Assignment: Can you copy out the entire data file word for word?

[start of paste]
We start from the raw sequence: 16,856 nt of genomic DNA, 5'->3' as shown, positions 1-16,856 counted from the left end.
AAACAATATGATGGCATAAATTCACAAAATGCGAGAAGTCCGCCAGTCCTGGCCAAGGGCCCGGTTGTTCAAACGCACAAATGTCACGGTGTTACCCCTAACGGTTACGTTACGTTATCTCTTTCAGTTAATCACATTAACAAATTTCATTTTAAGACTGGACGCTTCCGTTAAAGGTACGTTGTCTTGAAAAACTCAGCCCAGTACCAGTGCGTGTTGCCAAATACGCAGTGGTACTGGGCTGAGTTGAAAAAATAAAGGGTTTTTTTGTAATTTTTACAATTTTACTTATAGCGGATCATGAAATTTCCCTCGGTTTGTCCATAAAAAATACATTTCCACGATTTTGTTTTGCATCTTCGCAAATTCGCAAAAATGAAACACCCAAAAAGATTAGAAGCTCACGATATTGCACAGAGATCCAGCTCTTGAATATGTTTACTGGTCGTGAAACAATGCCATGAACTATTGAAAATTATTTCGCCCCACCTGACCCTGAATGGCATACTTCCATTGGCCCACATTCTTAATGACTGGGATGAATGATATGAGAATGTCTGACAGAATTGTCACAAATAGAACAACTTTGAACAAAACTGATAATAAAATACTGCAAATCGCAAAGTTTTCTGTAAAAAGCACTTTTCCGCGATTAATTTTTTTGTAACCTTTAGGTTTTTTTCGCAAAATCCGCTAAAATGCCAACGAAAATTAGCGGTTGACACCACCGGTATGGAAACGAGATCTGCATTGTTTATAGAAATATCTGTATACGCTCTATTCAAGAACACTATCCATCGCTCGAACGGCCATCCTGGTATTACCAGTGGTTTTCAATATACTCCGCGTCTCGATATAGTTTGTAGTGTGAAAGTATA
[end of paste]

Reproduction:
We start from the raw sequence: 16,856 nt of genomic DNA, 5'->3' as shown, positions 1-16,856 counted from the left end.
AAACAATATGATGGCATAAATTCACAAAATGCGAGAAGTCCGCCAGTCCTGGCCAAGGGCCCGGTTGTTCAAACGCACAAATGTCACGGTGTTACCCCTAACGGTTACGTTACGTTATCTCTTTCAGTTAATCACATTAACAAATTTCATTTTAAGACTGGACGCTTCCGTTAAAGGTACGTTGTCTTGAAAAACTCAGCCCAGTACCAGTGCGTGTTGCCAAATACGCAGTGGTACTGGGCTGAGTTGAAAAAATAAAGGGTTTTTTTGTAATTTTTACAATTTTACTTATAGCGGATCATGAAATTTCCCTCGGTTTGTCCATAAAAAATACATTTCCACGATTTTGTTTTGCATCTTCGCAAATTCGCAAAAATGAAACACCCAAAAAGATTAGAAGCTCACGATATTGCACAGAGATCCAGCTCTTGAATATGTTTACTGGTCGTGAAACAATGCCATGAACTATTGAAAATTATTTCGCCCCACCTGACCCTGAATGGCATACTTCCATTGGCCCACATTCTTAATGACTGGGATGAATGATATGAGAATGTCTGACAGAATTGTCACAAATAGAACAACTTTGAACAAAACTGATAATAAAATACTGCAAATCGCAAAGTTTTCTGTAAAAAGCACTTTTCCGCGATTAATTTTTTTGTAACCTTTAGGTTTTTTTCGCAAAATCCGCTAAAATGCCAACGAAAATTAGCGGTTGACACCACCGGTATGGAAACGAGATCTGCATTGTTTATAGAAATATCTGTATACGCTCTATTCAAGAACACTATCCATCGCTCGAACGGCCATCCTGGTATTACCAGTGGTTTTCAATATACTCCGCGTCTCGATATAGTTTGTAGTGTGAAAGTATA